Did Kaline get the "Roberto Clemente Award" or something like that? Pardon my ignorance. But it seems that that may be what Kaline is talking about in the quotes above. Well, under those circumstances, if Kaline said nice things about Clemente, well, you gotta take that with a grain of salt. Besides, how often did Kaline actually see Clemente play?

To quote Mr.Treder [on encountering one of Maraniss' more foolhardy assertions]:
- - - - - - - - - "Oh boy."

Well, despite the rhetorical nature of these questions, you posed them and now you'll just have to suffer through my answers.

Did Kaline get the "Roberto Clemente Award" or something like that?

I believe the words, "For me, this is the finest award I have ever received...because it is named for Roberto Clemente," contained in quote #3 should come close to solving the mystery for you without third-party assistance.

Pardon my ignorance.

Would that it were true ignorance {of the matter at hand} and that you were sincerely seeking pardon. But it's not, and you're not, so we'll just let that pass.

But it seems that that may be what Kaline is talking about in the quotes above.

There are three quotes and they're all clearly sourced. #3 and only #3 was delivered in the context of an awards ceremony. #2 was spoken just after his death on 1/2/73. [Perhaps I should have specifically identified it a such, but I thought that the obit-style title [“Roberto: Blended Dignity With Skill”] combined with the date [1/2/73] would do the trick. I assumed that knowledge of the date of Clemente's passing was not the exclusive province of the 'hero-worshiping' Clemente cultist such as myself, but maybe that's just my warped perspective.] #1 is clearly excerpted from an interview contained in a 1982 oral history compilation.

Well, under those circumstances, if Kaline said nice things about Clemente, well, you gotta take that with a grain of salt.

Well, as I think we've established by now, 'those circumstances' are three separate sets of circumstances. The circumstances you're referring to apply to #3, although perhaps, by your line of reasoning, the circumstances surrounding #2 [speaking just after Clemente's death] would be just as, if not more, likely to elicit that emotionally coerced response that Al 'Soft Touch' Kaline is apparently so prone to. On the other hand, just why he should feel compelled to go the 'greatest right fielder' route rather than excercising the tried-and-true 'tremendous player and a tremendous human being' option is a conundrum perhaps soluble only to Doctor sd2. In addition, it's a little odd to find that my [admittedly heavy-handed] attempt to parody what your response might be to the Kaline quotes [which you so thoughtfully reproduced - the parody, not the quotes] has proven to be an only slightly more over-the-top version of the argument you actually resorted to. Now, the 'circumstances' surounding quote #1 seem relatively benign, although perhaps you have some inside information on the author, this Anthony J. O'Connor fellow, perhaps a closet Clemente cultist intent on poisoning the well of oral history objectivity, filling its pages with pro-Clemente propaganda ....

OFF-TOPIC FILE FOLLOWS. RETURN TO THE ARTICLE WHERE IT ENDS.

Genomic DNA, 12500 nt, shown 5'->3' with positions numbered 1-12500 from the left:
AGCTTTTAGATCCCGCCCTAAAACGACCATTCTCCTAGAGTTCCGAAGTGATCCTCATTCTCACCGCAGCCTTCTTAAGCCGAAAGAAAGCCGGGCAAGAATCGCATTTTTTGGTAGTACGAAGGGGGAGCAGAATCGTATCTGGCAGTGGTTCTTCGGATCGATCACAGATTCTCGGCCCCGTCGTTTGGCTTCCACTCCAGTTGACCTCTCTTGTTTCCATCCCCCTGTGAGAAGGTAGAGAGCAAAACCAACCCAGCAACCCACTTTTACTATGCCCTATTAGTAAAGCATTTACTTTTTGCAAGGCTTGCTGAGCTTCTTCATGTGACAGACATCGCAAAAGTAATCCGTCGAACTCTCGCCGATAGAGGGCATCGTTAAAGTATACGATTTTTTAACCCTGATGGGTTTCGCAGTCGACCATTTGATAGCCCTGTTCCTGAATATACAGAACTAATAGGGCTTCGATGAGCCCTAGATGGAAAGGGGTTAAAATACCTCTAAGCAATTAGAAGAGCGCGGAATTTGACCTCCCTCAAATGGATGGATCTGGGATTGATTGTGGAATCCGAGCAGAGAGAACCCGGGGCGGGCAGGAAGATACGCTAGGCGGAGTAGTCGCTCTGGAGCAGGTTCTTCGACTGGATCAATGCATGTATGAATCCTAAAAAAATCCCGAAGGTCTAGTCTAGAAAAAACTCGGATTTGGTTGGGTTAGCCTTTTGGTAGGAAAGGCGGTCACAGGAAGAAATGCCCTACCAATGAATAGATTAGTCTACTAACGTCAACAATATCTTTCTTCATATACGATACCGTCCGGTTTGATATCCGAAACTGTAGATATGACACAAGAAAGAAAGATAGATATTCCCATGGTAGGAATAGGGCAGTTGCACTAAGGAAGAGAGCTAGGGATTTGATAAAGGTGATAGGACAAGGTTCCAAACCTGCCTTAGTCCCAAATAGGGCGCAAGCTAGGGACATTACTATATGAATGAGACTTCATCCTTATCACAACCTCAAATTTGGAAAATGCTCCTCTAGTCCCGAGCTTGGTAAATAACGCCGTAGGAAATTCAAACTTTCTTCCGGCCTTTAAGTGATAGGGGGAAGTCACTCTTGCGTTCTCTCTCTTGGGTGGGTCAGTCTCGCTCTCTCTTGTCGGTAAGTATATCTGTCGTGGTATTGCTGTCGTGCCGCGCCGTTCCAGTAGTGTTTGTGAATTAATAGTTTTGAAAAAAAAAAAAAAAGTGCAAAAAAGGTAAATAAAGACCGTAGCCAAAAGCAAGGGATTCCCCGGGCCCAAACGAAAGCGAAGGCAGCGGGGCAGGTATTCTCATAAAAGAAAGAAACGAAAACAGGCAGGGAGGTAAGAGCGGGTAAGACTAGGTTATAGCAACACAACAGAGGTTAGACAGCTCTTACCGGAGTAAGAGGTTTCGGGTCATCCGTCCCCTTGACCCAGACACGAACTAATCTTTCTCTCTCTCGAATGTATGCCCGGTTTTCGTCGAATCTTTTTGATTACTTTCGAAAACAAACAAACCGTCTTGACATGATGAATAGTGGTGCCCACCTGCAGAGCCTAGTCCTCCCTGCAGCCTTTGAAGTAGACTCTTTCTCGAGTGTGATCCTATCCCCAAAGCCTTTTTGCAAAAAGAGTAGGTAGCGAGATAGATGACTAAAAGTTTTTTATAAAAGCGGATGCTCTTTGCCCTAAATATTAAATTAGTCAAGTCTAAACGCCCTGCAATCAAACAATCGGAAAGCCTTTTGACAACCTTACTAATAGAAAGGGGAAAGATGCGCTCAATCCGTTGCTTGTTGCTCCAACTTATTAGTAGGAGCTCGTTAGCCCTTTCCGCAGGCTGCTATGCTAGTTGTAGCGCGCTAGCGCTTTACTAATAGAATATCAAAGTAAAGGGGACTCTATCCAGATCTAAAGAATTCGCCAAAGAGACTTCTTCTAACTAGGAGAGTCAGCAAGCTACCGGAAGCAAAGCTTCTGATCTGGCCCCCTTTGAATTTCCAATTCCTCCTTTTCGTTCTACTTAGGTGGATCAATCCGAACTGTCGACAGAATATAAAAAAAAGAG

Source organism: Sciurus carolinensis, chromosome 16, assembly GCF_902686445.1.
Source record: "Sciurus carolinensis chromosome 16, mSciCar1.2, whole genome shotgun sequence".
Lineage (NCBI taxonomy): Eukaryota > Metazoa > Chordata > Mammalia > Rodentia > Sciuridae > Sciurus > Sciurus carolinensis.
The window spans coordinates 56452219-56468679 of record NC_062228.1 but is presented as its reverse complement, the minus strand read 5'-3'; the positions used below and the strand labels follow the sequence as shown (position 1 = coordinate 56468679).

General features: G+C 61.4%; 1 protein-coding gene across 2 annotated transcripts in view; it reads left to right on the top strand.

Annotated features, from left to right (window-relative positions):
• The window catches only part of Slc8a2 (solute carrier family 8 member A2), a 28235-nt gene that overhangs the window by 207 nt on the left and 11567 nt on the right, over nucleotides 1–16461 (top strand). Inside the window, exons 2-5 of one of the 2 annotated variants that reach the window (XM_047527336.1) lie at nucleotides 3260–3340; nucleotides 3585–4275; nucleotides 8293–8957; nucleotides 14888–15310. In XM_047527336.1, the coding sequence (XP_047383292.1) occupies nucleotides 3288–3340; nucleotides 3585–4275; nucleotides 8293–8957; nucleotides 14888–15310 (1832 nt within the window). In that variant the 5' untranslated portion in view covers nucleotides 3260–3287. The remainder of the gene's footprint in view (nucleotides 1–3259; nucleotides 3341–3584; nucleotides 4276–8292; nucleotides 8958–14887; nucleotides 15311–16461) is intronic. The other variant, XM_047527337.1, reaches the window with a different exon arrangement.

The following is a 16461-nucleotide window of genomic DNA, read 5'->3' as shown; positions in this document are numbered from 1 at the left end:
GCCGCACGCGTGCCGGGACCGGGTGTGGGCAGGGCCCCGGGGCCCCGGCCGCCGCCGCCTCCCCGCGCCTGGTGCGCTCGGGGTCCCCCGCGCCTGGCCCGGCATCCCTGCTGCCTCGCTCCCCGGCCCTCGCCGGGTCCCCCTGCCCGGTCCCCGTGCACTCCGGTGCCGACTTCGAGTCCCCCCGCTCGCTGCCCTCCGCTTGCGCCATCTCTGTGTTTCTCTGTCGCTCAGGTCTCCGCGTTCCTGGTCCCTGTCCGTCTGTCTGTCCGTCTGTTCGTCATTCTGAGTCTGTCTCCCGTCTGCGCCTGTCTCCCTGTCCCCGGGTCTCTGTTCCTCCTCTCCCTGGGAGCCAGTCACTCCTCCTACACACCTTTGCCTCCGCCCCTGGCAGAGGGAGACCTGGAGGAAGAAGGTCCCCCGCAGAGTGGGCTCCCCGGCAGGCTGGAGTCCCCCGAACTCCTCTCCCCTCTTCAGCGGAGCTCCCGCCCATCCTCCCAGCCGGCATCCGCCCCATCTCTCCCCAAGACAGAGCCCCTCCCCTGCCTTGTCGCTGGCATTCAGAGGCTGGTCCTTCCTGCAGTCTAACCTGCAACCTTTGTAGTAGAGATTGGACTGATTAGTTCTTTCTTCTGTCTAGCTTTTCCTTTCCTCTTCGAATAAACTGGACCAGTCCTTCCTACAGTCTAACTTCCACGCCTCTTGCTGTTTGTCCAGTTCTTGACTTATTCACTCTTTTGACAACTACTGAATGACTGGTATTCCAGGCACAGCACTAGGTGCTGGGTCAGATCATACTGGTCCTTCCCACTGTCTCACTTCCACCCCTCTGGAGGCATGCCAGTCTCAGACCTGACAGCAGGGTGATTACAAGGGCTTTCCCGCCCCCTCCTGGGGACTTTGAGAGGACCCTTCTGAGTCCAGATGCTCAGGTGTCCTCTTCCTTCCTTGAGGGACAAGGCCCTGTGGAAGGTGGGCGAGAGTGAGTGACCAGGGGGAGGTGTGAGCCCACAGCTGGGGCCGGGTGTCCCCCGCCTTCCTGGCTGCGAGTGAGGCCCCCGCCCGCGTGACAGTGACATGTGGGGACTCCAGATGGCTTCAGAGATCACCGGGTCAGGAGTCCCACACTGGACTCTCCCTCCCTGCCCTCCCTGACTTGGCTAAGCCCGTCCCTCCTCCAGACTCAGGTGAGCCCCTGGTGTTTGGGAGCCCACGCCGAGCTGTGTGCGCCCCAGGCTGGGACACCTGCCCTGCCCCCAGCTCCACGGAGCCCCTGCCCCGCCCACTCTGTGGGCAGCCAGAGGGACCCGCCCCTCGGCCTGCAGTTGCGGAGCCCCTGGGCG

Besides, how often did Kaline actually see Clemente play?

Hardly at all, one would think, until 1970, outside of All-Star games, in all of which Clemente played from 1961-71, with the exception of 1968, and in most of which Kaline opposed him. In fact, Kaline singles out Clemente's final three seasons, which makes sense, since that's the only time post-1960 that Clemente got to the post-season, hence probably the only time Kaline's likely to have been able to sit down and watch the guy play - 19 games in all, plus the 1970 All-Star game, in which Kaline didn't play, and '71, in which he did.. A pity, because although Clemente was still playing at a high level in those years, his best years were clearly behind him. I'd love to see what Kaline would have to say about the pre-'68 Clemente.

After presenting the OPS+ case for Kaline, you strangely state:

Of course on the other side of the argument we've got this:

>Kaline, you poor sap! Can't you see that you're much, MUCH better than that hot dog Clemente? Surely you must know in your heart of hearts that your skills far outstrip those of that Puerto Rican pretender, Roberto 'Struggling-to-get-240-HR's' Clemente! Wait! I get it! You're sorry for him. You didn't want to hurt the feelings of the grieving widow and her fatherless children. Wow, Kaline -- now I'm really impressed -- the best right fielder of your generation and possessed of a Christlike compassion to boot... Not too shabby.


Now, while it's kind of you to give my noodlings - undeserving though they are - all this exposure, it's puzzling to hear them described as the other side of the argument, since they so clearly represent your side of the argument [an argument which - and we should be real clear about this - is with Al Kaline, not me], albeit in crudely caricatured form. I much prefer your admirably restrained version:

Well, under those circumstances, if Kaline said nice things about Clemente, well, you gotta take that with a grain of salt.